Khin Khin Ayc, who is in her 70s, has been teaching Chinese for nearly 30 years in Kheng Hock Keong. She said she was born in Myanmar and learned Chinese from an early Chinese language school. She has two adult classes every weekday night, teaching basic to advanced classes. She said the adult students usually come to learn Chinese after work, and some of them even have no time to have dinner. “They are all very diligent,” she said. Eleven adult could be observed recently attending her mid-level class, reading aloud and taking notes carefully in a 40 square-metre classroom with 20 tables and benches. Myat Thida Soe Kyaw is another teacher who has been working here for about one year. Different from Khin Khin Ayc, Myat Thida Soe Kyaw was once a student of Kheng Hock Keong and learned Chinese here.She now teaches both children’s classes and adult classes. “It’s like a kind of contribution to my alma mater,” she said.
Unlike teachers in Kheng Hock Keong, most teachers in Fuxing Confucius Classroom of Myanmar are volunteers coming from China. Mu Longzhen is one of eight native Chinese teachers in Fuxing. After graduating from university, she volunteered to teach Chinese in Mongolia for one year, and then she was recommended to teach Chinese in Myanmar from August 2015, Mu said. In addition to basic classes and advanced classes, Mu also teaches Business Chinese classes.She said terms in Business Chinese class were quite professional and students attending this class probably had ambitions to get involved in Sino-Myanmar economic cooperation. “One of my students has a Chinese boss,” she said.
With more and more Chinese companies and Chinese tourists in Myanmar, speaking Chinese is beneficial in getting jobs, Kyi Win said, “Many students become Chinese translators, staff in Chinese companies, tour guides and so on.” President Luo Jianping also said, “If you can only speak Burmese, your monthly salary is about 100,000 Kyat. But if you can also speak Chinese, it is likely your salary will be doubled or even be 400,000 to 500,000 Kyat (per month).”Students of Fuxing also had chance to work in the Chinese Embassy only if they passed the Chinese Proficiency Test (HSK) Level 4, Luo added. After getting more knowledge of China when working in the embassy, many of them would apply for universities in China to further their study. “It is the spring of Chinese education in southern Myanmar,” Mu Longzhen said, there is a huge market for Chinese language education now.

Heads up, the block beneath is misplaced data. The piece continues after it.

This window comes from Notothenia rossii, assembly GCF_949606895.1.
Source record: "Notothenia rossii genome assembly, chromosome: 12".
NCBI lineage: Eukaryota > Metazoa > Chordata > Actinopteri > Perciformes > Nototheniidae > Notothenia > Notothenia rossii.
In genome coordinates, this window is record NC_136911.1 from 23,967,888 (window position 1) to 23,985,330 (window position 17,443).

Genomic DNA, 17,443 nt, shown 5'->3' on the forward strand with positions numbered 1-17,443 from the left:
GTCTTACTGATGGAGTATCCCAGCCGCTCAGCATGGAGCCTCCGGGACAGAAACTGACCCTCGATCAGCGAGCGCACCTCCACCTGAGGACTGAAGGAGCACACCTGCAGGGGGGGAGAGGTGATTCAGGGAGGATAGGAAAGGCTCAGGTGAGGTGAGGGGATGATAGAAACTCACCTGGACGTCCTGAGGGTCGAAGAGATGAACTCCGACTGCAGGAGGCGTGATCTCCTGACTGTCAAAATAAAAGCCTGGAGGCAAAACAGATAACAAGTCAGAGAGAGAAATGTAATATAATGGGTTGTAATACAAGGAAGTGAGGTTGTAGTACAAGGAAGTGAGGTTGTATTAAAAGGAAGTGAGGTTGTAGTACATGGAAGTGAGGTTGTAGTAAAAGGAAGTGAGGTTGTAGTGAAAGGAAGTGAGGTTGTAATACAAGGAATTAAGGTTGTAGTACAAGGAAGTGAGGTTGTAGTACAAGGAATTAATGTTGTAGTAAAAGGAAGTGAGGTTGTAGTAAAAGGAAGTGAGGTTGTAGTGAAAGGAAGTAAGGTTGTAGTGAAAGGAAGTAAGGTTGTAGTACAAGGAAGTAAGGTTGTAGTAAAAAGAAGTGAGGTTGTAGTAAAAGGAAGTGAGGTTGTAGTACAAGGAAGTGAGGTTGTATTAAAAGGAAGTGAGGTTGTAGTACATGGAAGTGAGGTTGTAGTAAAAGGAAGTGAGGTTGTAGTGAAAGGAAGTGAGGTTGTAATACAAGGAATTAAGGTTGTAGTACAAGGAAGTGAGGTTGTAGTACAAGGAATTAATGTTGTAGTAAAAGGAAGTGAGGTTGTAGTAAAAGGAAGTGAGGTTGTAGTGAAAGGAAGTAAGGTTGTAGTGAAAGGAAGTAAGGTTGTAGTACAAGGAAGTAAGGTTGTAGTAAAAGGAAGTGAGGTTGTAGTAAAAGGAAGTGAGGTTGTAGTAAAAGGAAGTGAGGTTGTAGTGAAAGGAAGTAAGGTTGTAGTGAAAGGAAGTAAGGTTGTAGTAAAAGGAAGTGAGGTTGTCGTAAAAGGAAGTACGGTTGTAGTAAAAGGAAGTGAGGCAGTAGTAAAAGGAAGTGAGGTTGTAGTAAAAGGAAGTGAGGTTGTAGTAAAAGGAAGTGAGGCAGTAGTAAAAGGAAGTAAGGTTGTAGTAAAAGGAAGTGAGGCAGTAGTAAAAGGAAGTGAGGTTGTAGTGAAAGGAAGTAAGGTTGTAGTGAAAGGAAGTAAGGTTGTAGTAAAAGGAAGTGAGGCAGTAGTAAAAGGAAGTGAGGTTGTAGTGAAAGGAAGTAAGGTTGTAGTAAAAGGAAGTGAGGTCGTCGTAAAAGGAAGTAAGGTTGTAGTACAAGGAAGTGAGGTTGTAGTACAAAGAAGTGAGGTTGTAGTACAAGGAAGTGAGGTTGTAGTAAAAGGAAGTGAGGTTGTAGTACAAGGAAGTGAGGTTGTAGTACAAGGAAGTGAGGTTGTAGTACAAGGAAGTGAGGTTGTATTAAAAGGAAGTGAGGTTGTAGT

However, there are also some difficulties. Both Fuxing Confucius Classroom of Myanmar and Kheng Hock Keong Chinese language school face a loss of students. Mu said since Fuxing only charged 5,000 Kyats per month which had charitable nature, many students didn’t have high expectations and motivation to learn continuously. “At the beginning, there were over 30 students in a class while three years later, students reduced by more than 50 percent,” Luo added, “Since students learn Chinese here for interest, we cannot make it compulsory.”Kyi Win also said that there was loss of students in Kheng Hock Keong. A report of Chinese language education in Myanmar indicated that though there are more and more Chinese language training centres, Chinese language education is still excluded from the education system of Myanmar, having some time conflicts with courses in nationalized schools, which might lead to loss of students.
Besides, the report indicated that it was the suspension of Chinese language education decades ago that led to a lack of professional teachers nowadays. Kyi Win said the knowledge of teachers in Kheng Hock Keong was limited and some teachers taught as well as learned by themselves. Though teachers in Fuxing were more professional, they didn’t have enough classrooms, Mu said.